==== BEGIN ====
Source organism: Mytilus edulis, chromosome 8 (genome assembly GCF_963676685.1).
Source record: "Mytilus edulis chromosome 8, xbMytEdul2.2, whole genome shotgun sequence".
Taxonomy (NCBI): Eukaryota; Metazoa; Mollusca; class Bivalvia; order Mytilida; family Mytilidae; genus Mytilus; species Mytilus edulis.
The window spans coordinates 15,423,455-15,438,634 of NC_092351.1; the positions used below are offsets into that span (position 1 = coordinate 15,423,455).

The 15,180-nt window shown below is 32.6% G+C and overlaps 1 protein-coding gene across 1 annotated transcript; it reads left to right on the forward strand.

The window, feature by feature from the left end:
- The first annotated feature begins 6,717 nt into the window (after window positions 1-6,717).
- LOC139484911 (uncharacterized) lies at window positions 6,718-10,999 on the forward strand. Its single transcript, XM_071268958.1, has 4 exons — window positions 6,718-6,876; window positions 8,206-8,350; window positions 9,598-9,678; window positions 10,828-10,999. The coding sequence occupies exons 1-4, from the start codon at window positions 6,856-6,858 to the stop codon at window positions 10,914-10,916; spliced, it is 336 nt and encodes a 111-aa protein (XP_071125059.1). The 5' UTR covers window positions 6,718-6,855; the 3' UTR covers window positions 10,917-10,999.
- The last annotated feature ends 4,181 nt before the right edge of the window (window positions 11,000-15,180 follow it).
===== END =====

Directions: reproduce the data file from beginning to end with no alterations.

Source organism: Mytilus edulis, chromosome 8 (genome assembly GCF_963676685.1).
Source record: "Mytilus edulis chromosome 8, xbMytEdul2.2, whole genome shotgun sequence".
Taxonomy (NCBI): Eukaryota; Metazoa; Mollusca; class Bivalvia; order Mytilida; family Mytilidae; genus Mytilus; species Mytilus edulis.
The window spans coordinates 15,423,455-15,438,634 of NC_092351.1; the positions used below are offsets into that span (position 1 = coordinate 15,423,455).

The 15,180-nt window shown below is 32.6% G+C and overlaps 1 protein-coding gene across 1 annotated transcript; it reads left to right on the forward strand.

The window, feature by feature from the left end:
- The first annotated feature begins 6,717 nt into the window (after window positions 1-6,717).
- LOC139484911 (uncharacterized) lies at window positions 6,718-10,999 on the forward strand. Its single transcript, XM_071268958.1, has 4 exons — window positions 6,718-6,876; window positions 8,206-8,350; window positions 9,598-9,678; window positions 10,828-10,999. The coding sequence occupies exons 1-4, from the start codon at window positions 6,856-6,858 to the stop codon at window positions 10,914-10,916; spliced, it is 336 nt and encodes a 111-aa protein (XP_071125059.1). The 5' UTR covers window positions 6,718-6,855; the 3' UTR covers window positions 10,917-10,999.
- The last annotated feature ends 4,181 nt before the right edge of the window (window positions 11,000-15,180 follow it).